5. 5. *The data is inclusive of other IP efforts along with using Tru-D. Note: During this pilot program, Providence St. Peter identified that the facility was overtesting for C. diff and also had some delayed testing. This caused some false positives in the data leading to the spike in C. diff in February 2018. Roughly 50% of these cases were a result of overtesting and/or delayed testing. Hospital Onset C. diff Rate vs. Tru-D Utilization Joint review calls were held weekly to optimize utilization on contact enteric discharges. Surgical Site Infection Rate vs. Tru-D Utilization *The data is inclusive of other IP efforts along with using Tru-D. Consistent use of Tru-D in the OR at Providence St. Peter Hospital drove the incidence of SSIs to zero.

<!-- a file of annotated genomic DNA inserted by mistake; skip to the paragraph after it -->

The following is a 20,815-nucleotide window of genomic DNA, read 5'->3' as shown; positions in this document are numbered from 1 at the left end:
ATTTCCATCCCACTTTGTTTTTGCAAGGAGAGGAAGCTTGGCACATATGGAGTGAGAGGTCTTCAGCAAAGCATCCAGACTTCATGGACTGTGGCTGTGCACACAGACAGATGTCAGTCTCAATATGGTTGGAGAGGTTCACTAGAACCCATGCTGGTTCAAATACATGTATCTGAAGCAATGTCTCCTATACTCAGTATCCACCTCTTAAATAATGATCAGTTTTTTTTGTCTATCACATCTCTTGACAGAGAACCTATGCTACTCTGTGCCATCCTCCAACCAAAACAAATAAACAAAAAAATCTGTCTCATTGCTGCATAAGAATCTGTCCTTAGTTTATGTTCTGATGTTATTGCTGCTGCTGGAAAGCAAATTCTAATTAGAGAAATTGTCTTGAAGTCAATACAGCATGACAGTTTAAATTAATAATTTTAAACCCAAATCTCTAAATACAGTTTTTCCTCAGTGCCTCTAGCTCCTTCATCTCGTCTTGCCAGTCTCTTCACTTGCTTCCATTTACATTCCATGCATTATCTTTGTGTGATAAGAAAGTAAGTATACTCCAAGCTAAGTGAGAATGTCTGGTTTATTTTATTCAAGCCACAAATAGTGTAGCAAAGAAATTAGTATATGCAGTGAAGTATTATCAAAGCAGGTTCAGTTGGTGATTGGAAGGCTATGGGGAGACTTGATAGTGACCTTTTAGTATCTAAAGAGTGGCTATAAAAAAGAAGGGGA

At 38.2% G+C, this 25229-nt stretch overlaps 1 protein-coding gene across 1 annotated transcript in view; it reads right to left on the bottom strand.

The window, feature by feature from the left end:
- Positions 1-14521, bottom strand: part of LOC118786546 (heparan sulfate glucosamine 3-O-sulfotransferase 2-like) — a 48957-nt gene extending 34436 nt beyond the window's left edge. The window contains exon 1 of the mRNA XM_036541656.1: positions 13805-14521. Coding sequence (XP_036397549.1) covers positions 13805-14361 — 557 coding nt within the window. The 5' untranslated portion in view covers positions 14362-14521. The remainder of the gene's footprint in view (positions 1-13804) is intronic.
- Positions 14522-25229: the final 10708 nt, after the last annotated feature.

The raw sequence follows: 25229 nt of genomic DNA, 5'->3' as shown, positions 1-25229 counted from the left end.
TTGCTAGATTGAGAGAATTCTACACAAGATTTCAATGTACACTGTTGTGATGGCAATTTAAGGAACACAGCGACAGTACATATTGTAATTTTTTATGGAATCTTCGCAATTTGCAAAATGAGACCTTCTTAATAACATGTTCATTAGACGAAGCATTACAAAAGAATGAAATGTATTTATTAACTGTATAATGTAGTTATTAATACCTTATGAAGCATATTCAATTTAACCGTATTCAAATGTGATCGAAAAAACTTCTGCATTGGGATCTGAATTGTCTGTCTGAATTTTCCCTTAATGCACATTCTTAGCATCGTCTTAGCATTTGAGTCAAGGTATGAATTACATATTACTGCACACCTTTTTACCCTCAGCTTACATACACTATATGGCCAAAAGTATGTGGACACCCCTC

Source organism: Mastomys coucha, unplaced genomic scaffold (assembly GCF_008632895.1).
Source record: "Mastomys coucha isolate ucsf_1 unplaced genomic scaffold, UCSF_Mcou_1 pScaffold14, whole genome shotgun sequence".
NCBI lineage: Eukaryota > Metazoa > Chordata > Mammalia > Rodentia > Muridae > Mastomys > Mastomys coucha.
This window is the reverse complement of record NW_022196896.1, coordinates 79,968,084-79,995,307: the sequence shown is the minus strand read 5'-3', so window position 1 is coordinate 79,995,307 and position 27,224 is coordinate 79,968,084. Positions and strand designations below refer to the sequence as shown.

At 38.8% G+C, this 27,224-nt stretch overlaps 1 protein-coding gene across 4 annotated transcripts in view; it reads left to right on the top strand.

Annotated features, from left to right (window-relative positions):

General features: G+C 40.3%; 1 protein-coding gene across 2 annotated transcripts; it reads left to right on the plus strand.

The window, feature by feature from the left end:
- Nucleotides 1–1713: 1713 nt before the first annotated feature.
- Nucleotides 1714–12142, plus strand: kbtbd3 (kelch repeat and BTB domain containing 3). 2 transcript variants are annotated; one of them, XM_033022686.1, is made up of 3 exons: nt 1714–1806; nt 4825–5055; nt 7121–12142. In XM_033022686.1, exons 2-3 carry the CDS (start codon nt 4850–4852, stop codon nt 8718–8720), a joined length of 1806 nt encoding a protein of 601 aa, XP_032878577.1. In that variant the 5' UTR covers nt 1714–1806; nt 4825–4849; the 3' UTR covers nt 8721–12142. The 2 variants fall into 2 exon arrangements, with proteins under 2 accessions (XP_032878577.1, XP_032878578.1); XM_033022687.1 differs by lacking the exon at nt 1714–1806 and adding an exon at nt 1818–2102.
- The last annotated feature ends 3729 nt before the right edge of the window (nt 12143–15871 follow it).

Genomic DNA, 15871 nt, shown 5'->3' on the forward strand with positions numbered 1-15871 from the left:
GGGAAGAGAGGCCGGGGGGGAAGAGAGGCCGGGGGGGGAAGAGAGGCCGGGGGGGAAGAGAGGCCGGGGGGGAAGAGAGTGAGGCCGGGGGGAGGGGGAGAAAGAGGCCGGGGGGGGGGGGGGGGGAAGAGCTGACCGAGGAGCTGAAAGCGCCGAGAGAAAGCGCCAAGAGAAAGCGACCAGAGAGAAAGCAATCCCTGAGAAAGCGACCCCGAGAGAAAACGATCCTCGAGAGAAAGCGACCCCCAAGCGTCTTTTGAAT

6. 6. SEE THE PROOF: TRU-D.COM/STUDIES 800.774.5799 | Post-Pilot Program Now that the pilot program is complete, the Tru-D devices are currently used on all isolation discharges on all floors and as many high-risk units as attainable (main OR, CCU, Med Renal, Oncology, Surgical). Now with six total devices, each device is staged on every other floor during the day and evening. The devices are used in the main OR during the night following the terminal cleaning process with an overall goal to hit every main OR suite three times per week. Smart Just Got Smarter In addition to the six Tru-D devices, Providence St. Peter is also trialing SmartFINISH reflective coating, which increases room reflectivity, resulting in shortened cycle times. A previous study was conducted in 2013 to test the effectiveness of UVC-reflective coating on the cycle time of a Tru-D device. Results proved that using UVC-reflective coating decreased cycle time for MRSA with a 4.6 log10 reduction from 25 minutes 13 seconds to 5 minutes 3 seconds. Further, for C. diff spores, there was a 2.91 log10 reduction with the reflective coating, and cycle time decreased from 43 minutes 42 seconds to 9 minutes 24 seconds.2 The coating is being piloted in the two main operating rooms, and once results from the pilot are compiled, the team will determine next steps and utilization in other areas. At of time of publication, the average cycle time at Providence St. Peter had been reduced from 25 minutes to 10 minutes using dual Tru-D devices in the operating rooms. Tru-D’s Support Team Tru-D’s Program Management Team was instrumental in the success of the pilot program at Providence St. Peter. With a collaborative approach, Tru-D’s Program Management Team tailors a strategy that ensures it seamlessly integrates into hospital workflow models with minimum impact on labor costs and without addition of FTEs for operation. Tru-D’s support team works each day with its hospital partners to optimize utilization of the device and make the most of the investment in UVC disinfection. Operational planning for each hospital begins with shared data received from the facility. Prior to and during the first stages of implementation, barriers will be overcome, workflow will be streamlined and communication gaps will be solved. This is called a “wash” period. Once the “wash” period is completed, the official data can be tracked. Throughout the pilot program, Tru-D provided daily support that included establishing priorities for infection reduction (C. diff, SSIs and OR use) and a breakdown of all cycles, location of use and more. Through weekly review and utilization calls, Tru-D helped to identify targeted areas of concern, which led to a decrease in the facility’s infection rates. A Bundled Approach Purchasing a UVC disinfection device will not on its own solve the problem with germs and pathogens. A multidisciplinary approach that includes proper manual cleaning, stringent handwashing and a commitment to antibiotic stewardship together with enhanced disinfection with UVC will lead to a cleaner and safer patient environment. For more information and links to independent studies, visit 1 Sexton, D., Anderson, D., et al (2017). Enhanced terminal room disinfection and acquisition and infection caused by multidrug-resistant organisms and Clostridium difficile (the Benefits of Enhanced Terminal Room Disinfection study): a cluster-randomised, multicentre, crossover study. The Lancet. 389(10071), 805-814. 2 Rutala, W., et al (2013). Rapid Hospital Room Decontamination Using Ultraviolet (UV) Light with a Nanostructured UV-Reflective Coating. Infection Control and Hospital Epidemiology, 34(5), 527-529.